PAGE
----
TED Talk: A Small Country with Big Ideas to Leave Fossil Fuels Behind

This month, the global platform, TED, published the talk I gave at the TED summit in Banff, Canada. It was a fantastic opportunity to make the case for abolishing fossil fuels in Costa Rica in front of a global audience - and to see its domino effect in my country.

This month, the global platform, TED, published the talk I gave at the TED summit in Banff, Canada. Going to this summit and turning my talk into a video has been a fantastic opportunity to make the case for abolishing fossil fuels in Costa Rica. I see a positive "TED effect" at home already. It is unlikely our message would have received this level of interest in the absence of a global TED talk.

Winning the case for a fossil-free society calls for an extraordinary communications effort - this is where we are out-performed by the incumbent interests in the energy and transportation industries. They are often excellent at positive narratives make consumers, especially, stay cozy with high-polluting choices such a gas cars. They are also excellent at making greener, healthier alternatives look complex, expensive and impractical. The climate community is often too negative and pessimistic and In my view has failed - especially in Latin America - to win the hearts and minds of an increasingly middle-income soul.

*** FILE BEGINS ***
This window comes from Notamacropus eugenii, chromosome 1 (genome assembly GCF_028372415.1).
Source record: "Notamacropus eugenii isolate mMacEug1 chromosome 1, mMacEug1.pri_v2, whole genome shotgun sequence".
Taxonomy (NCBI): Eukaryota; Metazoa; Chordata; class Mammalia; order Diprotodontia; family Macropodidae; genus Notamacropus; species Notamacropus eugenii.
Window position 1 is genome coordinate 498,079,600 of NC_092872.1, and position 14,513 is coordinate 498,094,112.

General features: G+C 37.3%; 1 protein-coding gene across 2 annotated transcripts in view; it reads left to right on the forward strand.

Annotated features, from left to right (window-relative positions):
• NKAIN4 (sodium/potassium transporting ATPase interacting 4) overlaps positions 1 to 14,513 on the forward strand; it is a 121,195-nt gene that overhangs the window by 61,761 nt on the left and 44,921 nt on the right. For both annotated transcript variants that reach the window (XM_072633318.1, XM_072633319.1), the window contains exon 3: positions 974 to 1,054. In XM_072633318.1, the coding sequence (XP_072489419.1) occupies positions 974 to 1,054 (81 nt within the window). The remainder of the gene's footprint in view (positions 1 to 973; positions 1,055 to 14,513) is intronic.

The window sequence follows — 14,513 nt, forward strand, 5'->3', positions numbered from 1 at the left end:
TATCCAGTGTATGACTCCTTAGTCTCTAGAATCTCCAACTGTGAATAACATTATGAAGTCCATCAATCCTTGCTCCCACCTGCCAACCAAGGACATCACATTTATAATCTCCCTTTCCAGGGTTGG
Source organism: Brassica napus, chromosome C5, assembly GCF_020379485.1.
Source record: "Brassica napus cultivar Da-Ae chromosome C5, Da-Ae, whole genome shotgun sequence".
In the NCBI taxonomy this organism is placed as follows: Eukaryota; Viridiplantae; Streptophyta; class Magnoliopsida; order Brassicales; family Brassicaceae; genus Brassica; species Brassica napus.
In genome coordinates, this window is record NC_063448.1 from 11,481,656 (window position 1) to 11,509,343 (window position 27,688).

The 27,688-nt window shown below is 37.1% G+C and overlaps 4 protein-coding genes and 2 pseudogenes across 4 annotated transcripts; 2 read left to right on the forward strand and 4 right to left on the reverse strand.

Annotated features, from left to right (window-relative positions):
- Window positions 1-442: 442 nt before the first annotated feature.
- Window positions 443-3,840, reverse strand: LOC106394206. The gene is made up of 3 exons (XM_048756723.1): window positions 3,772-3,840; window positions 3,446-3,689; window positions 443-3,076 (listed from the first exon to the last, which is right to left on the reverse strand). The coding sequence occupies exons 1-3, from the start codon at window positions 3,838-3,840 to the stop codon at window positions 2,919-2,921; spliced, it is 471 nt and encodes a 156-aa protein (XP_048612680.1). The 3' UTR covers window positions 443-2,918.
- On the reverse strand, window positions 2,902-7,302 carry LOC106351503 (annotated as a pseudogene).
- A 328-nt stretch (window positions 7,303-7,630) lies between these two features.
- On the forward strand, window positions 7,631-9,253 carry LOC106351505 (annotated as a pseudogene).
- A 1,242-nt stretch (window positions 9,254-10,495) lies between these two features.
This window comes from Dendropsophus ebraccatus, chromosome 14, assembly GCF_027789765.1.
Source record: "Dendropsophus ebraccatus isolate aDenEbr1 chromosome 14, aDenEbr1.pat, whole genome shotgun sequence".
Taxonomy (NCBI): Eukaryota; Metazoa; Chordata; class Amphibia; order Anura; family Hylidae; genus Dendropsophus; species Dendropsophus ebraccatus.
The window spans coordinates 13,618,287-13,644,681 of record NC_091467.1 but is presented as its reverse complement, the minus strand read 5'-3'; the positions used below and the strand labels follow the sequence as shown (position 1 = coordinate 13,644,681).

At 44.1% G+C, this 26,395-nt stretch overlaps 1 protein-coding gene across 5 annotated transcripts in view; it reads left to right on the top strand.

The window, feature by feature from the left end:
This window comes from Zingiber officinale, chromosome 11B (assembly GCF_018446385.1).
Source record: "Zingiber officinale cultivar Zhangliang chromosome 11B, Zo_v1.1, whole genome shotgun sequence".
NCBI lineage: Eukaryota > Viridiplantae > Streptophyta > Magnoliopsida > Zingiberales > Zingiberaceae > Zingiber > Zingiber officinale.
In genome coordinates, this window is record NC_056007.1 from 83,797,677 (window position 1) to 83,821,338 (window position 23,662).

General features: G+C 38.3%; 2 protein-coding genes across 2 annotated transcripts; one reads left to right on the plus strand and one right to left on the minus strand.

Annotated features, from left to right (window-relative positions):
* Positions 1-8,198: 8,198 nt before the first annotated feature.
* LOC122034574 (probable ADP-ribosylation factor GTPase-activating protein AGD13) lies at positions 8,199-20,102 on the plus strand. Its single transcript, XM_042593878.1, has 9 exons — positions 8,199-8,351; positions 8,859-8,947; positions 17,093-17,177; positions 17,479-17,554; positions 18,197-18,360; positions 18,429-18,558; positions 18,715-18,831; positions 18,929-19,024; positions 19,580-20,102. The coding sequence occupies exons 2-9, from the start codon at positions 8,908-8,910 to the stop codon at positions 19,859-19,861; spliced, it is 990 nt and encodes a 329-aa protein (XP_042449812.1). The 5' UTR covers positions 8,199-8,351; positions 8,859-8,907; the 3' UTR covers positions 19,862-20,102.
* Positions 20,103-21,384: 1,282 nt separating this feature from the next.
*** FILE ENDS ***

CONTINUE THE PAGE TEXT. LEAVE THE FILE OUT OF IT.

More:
So all of us working on these race to a zero-carbon society must be effective at making our case clear to citizens, companies, journalists and youth in 15 minutes or less. Leveraging the video culture is essential for climate communication. This is something we learned at the Oslo workshop by the IPCC on climate science communications (a workshop I followed with particular interest as a member of the organizing committee). For example, James Painter, a veteran journalist working at Oxford and a former BBC writer, gave a preview of the research he is conducting studying the coverage of new online outlets, such as VICE news, to the COP21 in Paris. It suggested that in a video-intensive culture attracting young audiences to the climate debate will requiere better uses of videos.

That is why TED works. In a few days, the video about Costa Rica had about 370,000 times (and the amount grows every day) something I could not have achieved with a paper that had the same content. In a few days, it was easy to get requests from journalists who had never paid attention to these issues before and who wanted to understand "how to help in spreading the message". It has been so revealing to also hear from people in the private sector who, inspired by a vision of society without fossil-fuels, got in touch to offer help. This encouraging reaction to the TED message seems to suggest that a captive audience is there waiting to be found. It is so exciting to discover this passion for a clean society.

If you would like to see the video please check this link:

If you would like to read my list of recommended readings see this link.

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